However, the Biden Administration’s goal of generating 30 gigawatts by 2030, while elusive, may be approachable. Vineyard Wind (13 megawatts) off the coast of Massachusetts, and South Fork Wind (132 megawatts) off Rhode Island and New York are under construction. Several of the delayed or cancelled projects may be recast based on current costs covered by new power purchase agreements with power distribution utilities.
In the meantime, local opposition is growing to siting offshore wind farms within the sight of those living along the coasts. Over the horizon and beyond the view through the viewshed would relocate the wind turbines, which rise as much as 900 feet above the ocean bottom and 1,200 feet to the tip of the rotor blades, making it viewable 30 miles and more from the shore and beyond the horizon. The offshore wind industry is facing strong head winds, including the re-emergence of the U.S. as the number one oil producer in the world, moderating global oil prices, and even reducing demand for electric vehicles.
At the recent opening of the U.N. conference on climate change, COP28, the Secretary General confirmed 2023 as the warmest year ever. The Secretary General also asserted holding to the 1.5° global temperature increase limit is “… only possible if we stop burning fossil fuels …, not reduce, not abate …” Meanwhile the UAE, which is hosting this 28th session in Dubai chaired by the president of its national oil company, has committed to increasing oil production 40% by 2030, while committing to stop adding planet-warming gases by 2050. Continued or increased reliance on fossil fuels and carbon based energy sources will not delay or avoid the expanding accumulating impacts of climate change on coastal communities, commercial and recreational ports, wastewater treatment plants, stormwater infrastructure, homes, businesses, beaches, etc., etc. …, or heightened weather impacts well inland and throughout the world.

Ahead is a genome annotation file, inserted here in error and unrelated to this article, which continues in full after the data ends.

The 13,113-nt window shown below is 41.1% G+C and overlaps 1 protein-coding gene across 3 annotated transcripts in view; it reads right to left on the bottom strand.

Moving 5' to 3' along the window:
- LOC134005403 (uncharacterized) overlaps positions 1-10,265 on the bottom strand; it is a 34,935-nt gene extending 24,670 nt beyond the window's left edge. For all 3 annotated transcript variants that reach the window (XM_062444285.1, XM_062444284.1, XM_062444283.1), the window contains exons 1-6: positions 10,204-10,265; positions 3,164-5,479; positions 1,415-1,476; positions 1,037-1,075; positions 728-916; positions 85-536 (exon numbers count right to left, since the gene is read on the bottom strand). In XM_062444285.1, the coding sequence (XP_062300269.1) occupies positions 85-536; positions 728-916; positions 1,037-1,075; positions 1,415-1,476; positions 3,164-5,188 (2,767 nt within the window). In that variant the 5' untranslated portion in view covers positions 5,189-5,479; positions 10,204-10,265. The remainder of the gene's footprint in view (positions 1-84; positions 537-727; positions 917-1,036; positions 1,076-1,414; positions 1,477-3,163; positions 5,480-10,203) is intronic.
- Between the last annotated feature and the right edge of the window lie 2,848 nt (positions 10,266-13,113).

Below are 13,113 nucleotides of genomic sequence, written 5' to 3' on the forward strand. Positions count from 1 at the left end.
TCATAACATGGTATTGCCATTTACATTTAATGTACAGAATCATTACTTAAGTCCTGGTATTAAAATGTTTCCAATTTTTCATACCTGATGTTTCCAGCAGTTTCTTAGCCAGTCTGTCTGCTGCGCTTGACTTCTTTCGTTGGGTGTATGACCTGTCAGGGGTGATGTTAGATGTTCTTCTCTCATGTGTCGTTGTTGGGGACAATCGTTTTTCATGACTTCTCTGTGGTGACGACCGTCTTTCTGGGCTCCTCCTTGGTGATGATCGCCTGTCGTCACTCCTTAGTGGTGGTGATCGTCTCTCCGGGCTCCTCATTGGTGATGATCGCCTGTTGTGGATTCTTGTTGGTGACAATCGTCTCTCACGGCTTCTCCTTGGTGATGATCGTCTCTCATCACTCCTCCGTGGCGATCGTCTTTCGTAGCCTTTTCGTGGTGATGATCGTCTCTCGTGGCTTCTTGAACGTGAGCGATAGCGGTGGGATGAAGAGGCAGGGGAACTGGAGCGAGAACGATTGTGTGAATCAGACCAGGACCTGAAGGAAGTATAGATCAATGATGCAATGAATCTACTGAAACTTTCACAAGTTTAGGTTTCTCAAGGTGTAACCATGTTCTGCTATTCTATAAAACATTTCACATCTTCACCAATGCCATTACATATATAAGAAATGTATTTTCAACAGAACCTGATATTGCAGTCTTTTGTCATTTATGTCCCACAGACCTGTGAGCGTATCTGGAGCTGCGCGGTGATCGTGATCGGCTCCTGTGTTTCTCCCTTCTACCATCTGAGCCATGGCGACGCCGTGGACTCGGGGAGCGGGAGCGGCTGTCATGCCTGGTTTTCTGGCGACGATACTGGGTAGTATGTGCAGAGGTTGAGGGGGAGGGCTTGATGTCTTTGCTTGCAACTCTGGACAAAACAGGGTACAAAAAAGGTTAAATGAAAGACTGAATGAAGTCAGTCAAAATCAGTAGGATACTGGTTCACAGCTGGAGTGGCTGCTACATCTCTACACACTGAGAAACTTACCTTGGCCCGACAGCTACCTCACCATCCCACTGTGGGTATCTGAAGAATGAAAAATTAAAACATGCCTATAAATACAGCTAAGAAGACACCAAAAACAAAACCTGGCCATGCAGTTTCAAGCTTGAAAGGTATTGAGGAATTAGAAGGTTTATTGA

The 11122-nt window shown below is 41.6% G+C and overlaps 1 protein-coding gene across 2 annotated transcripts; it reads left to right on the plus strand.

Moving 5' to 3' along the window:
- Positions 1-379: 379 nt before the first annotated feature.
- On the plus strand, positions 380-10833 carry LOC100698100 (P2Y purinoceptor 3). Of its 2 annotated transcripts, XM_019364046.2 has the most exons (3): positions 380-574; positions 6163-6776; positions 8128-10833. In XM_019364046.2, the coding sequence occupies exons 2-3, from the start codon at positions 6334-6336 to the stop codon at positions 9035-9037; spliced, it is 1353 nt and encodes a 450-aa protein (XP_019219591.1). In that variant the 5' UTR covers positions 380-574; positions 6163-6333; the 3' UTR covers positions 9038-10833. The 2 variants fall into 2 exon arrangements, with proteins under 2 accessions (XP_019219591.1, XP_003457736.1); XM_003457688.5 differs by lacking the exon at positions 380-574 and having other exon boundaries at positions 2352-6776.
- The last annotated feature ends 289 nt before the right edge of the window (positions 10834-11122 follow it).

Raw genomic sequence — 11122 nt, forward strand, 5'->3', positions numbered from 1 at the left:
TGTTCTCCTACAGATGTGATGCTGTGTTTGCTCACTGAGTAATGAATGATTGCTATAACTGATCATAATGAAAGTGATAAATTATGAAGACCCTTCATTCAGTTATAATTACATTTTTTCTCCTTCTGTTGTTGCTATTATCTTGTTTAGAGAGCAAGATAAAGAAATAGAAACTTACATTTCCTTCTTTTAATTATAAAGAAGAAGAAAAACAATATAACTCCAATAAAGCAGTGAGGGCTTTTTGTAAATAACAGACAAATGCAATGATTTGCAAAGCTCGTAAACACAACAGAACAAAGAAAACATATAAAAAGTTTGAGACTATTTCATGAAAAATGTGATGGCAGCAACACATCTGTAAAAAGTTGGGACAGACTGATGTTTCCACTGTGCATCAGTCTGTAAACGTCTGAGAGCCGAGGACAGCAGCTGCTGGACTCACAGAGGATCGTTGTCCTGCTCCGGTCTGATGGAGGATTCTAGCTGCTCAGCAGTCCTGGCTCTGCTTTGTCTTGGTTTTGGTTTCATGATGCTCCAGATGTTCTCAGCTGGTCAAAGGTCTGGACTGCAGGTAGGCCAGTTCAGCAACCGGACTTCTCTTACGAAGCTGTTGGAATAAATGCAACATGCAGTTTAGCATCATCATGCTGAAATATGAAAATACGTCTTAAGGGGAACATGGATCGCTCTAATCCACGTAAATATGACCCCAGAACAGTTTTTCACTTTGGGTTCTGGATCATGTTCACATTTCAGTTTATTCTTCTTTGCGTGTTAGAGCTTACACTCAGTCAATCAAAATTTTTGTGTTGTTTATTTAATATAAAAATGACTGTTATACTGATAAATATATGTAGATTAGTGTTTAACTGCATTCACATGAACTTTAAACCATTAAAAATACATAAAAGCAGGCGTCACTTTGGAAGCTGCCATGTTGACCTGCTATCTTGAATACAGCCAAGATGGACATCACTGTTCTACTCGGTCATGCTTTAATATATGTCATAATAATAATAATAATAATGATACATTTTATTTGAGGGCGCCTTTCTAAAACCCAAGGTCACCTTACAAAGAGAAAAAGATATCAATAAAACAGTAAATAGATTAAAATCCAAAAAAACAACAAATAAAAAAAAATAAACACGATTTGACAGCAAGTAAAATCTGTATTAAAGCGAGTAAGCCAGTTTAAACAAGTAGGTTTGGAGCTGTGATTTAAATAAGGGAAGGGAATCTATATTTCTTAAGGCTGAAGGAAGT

For much of our modern history, the U.S., states and local communities have enjoyed support for a host of public infrastructure and similar projects, often with decisive public support for bond issues to cover design, permitting and construction costs: roads, bridges, wastewater and water treatment, and distribution facilities, neighborhood schools and higher education facilities. Offshore wind farms should similarly be accepted as climate protection infrastructure necessary to support our way of life. The Department of the Interior, coastal states and communities, and the offshore wind energy industry should recognize the likely dire future implications of defeating offshore wind power by delay and commit to a cooperative effort to balance the desire to preserve all the benefits of working together we have enjoyed for other important infrastructure projects. Offshore wind power may remain the most impactful alternative to meeting the challenges of climate change, and perhaps the last best hope to avoid being left screaming into the void.